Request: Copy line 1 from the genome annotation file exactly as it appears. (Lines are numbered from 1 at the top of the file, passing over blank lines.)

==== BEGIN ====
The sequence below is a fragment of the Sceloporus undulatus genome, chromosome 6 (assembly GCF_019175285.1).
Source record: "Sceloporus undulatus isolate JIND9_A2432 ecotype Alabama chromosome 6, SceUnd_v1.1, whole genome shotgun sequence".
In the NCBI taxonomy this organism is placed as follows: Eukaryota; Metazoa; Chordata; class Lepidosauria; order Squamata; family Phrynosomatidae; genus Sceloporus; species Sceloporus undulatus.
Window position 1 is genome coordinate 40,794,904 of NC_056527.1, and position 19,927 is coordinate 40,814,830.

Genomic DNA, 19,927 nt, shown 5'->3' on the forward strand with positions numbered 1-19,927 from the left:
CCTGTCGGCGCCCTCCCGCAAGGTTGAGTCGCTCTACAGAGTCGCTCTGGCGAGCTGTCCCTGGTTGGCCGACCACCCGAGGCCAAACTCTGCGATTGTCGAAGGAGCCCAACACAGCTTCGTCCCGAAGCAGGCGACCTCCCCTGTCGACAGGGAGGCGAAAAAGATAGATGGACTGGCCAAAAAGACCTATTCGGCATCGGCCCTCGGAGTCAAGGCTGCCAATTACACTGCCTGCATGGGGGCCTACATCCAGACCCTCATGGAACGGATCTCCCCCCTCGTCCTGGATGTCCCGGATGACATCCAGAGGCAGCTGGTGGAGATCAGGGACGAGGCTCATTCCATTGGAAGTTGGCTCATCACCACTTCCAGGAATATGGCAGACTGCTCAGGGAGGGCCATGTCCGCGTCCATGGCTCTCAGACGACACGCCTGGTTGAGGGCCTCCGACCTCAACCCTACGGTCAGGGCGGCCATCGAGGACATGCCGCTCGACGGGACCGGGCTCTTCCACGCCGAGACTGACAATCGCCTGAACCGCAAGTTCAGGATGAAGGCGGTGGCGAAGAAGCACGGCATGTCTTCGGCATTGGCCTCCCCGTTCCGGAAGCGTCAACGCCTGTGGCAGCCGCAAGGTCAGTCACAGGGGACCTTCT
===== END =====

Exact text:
The sequence below is a fragment of the Sceloporus undulatus genome, chromosome 6 (assembly GCF_019175285.1).